When Daria premiered in March 1997, I was a closeted high school sophomore whose attitude more-than-vaguely resembled that of Janeane Garofalo in Romy & Michele’s High School Reunion (released the following month). While I had not yet discovered the joys of combat boots, I did have the all-black-clothing fuck-you-all persona of the permanently alienated, a jaded hangover from the early 90s grungy fetishization of the outsider. While I enjoyed the ironic distanced idiocy of MTV’s Beavis & Butt-head, it was their spin-off Daria that I more related to.
Daria Morgandorffer started her life as a jaded brainy side character on Mike Judge’s Beavis & Butt-head, a strong female who had to deal with two morons steeped in the machismo-laden privilege of American society. Although she was frequently on the wrong end of their jokes, Beavis & Butt-head’s humor was always laced with enough self-referentialism to double back on the protagonists. Judge’s humor was take-no-prisoners with a loving reverence for that which he targeted. After a few seasons of Beavis & Butt-Head, Daria moved on to be the center of her own show.
In the premiere episode of Daria, the Morgandorffers move from the lower-rent Highland, Texas to the upper-middle-class Lawndale, Texas. The new series fleshed out Daria as a Gen X/Millennial cuspy kid caught between the jadedness of the early 90s and the romanticism of the late 90s. She’s intelligent but rigid with high-enough emotional walls to keep out the Mongolian army. Part of her emotional inner turmoil was due to her social history in the previous series, and part was due to her family. Not so generously, Daria’s mother was a high-stress lawyer climbing the economic ladder at the cost of family time while her father was a Boomer headcase too stuck in his own childhood misery to properly parent his children. Quinn Morgandorffer, Daria’s younger sister, is cute, shallow and popular with a focus on the superficial knowing that the surface has the potential to carry her as much as Daria’s brains will.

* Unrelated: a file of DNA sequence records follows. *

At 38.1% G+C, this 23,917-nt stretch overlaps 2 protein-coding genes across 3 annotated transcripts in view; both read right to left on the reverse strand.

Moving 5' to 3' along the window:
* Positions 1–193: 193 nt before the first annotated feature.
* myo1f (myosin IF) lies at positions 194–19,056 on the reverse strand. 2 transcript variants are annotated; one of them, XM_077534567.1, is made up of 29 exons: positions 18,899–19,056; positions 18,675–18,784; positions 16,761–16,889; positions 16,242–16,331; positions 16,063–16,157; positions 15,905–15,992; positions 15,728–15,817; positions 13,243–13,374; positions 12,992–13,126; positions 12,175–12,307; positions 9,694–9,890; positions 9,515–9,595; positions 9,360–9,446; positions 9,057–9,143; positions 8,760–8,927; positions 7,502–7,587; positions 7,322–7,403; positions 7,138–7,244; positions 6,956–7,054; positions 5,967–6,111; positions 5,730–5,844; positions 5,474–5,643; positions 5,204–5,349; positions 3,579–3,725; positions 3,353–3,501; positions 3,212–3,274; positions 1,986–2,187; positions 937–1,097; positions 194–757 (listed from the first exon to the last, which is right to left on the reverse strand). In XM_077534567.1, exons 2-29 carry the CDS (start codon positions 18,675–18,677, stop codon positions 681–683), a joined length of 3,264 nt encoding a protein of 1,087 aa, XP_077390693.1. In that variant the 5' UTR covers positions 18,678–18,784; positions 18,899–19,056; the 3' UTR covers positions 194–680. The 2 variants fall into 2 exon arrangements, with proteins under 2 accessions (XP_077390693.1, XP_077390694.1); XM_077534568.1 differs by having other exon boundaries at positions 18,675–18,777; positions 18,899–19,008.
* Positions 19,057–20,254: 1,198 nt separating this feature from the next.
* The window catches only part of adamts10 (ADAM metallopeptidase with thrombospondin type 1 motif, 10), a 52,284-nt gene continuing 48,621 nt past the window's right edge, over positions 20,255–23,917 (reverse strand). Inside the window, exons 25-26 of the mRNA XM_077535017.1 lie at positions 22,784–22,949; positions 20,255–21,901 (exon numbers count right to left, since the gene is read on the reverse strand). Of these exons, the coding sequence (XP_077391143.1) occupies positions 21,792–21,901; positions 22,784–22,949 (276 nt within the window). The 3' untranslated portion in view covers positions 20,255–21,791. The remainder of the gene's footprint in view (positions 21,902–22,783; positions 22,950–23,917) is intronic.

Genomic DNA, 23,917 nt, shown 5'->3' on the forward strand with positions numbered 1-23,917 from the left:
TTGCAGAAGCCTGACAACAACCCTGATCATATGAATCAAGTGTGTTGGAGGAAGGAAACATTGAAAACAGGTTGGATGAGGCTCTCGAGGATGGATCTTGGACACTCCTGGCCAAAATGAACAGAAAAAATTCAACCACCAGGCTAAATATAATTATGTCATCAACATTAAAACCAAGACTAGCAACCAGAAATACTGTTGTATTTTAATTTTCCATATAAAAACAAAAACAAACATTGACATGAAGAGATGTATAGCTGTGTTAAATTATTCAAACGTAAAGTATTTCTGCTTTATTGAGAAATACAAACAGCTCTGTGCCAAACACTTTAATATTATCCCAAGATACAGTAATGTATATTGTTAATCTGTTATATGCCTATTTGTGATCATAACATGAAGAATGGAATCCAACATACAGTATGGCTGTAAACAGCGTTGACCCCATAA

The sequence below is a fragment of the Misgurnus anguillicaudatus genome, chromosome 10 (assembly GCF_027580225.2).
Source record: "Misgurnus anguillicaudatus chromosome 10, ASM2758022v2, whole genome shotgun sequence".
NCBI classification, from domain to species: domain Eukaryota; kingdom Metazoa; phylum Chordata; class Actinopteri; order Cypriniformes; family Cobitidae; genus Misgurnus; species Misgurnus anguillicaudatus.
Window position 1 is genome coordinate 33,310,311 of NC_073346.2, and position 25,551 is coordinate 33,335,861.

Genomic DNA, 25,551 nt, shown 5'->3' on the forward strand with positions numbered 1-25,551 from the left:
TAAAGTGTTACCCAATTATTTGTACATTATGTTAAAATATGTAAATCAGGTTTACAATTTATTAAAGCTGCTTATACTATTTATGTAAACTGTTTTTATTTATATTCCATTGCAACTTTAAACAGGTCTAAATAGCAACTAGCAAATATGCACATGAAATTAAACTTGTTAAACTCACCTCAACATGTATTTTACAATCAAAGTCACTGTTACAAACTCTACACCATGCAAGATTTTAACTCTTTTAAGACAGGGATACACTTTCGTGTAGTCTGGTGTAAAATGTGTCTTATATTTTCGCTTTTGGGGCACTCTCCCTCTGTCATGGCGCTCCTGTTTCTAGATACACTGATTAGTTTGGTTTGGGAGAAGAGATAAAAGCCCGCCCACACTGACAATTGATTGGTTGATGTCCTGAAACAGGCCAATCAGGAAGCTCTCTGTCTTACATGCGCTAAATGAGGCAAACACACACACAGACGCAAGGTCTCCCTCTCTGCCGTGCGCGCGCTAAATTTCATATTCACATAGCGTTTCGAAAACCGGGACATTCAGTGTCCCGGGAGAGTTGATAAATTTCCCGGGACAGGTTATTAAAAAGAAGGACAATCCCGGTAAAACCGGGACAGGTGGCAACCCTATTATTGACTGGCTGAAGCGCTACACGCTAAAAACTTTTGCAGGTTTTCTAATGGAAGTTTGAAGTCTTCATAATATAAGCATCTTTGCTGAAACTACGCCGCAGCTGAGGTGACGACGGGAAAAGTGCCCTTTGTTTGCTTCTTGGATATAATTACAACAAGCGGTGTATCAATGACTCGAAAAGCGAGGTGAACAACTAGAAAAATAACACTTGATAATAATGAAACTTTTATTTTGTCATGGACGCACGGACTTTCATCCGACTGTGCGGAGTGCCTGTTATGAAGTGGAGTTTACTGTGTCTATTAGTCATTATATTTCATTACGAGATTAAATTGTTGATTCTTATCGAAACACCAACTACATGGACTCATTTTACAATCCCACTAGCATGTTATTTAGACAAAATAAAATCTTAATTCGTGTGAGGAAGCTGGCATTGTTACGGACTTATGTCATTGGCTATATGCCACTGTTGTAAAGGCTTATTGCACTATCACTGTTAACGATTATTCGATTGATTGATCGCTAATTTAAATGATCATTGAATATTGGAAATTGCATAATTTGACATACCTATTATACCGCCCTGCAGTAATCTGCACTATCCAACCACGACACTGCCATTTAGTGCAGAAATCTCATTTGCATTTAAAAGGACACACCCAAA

The defining irony of Daria is the same irony in Lady Bird and The Edge of Seventeen; Daria built walls to protect her emotional stability by keeping people at arms length under the guise of having standards but these walls were defined by the ridicule she has been subjected to up to this point. She’s keeping people out before they can reject her. Within 15 minutes, Daria puts the irony succinctly, “I don’t have low self-esteem. It’s a mistake. I have low esteem for everyone else.” In actuality, it’s both.
Unlike Beavis & Butt-head, which centered the two characters and their foibles above the side characters they affected, Daria featured a whole host of emotionally fleshed out side characters with their own flaws, goals, and experiences. For as walled-off as Daria herself is, Daria the show is interested in how community is created even for people on the outside. Jane, her art-goth best friend, is similarly jaded and snarky but with more street smarts and less book smarts. Brittany and Kevin are the dumb-as-rocks but ever-so-popular Head Cheerleader and Football QB. Mack and Jodie are the two African American students who must balance their representation as upstanding black students against normal high school attitudes; their drive to achieve outstrips their fellow students. The adults are various Boomer stereotypes from a Vietnam Vet burnout to a man-hating divorcee.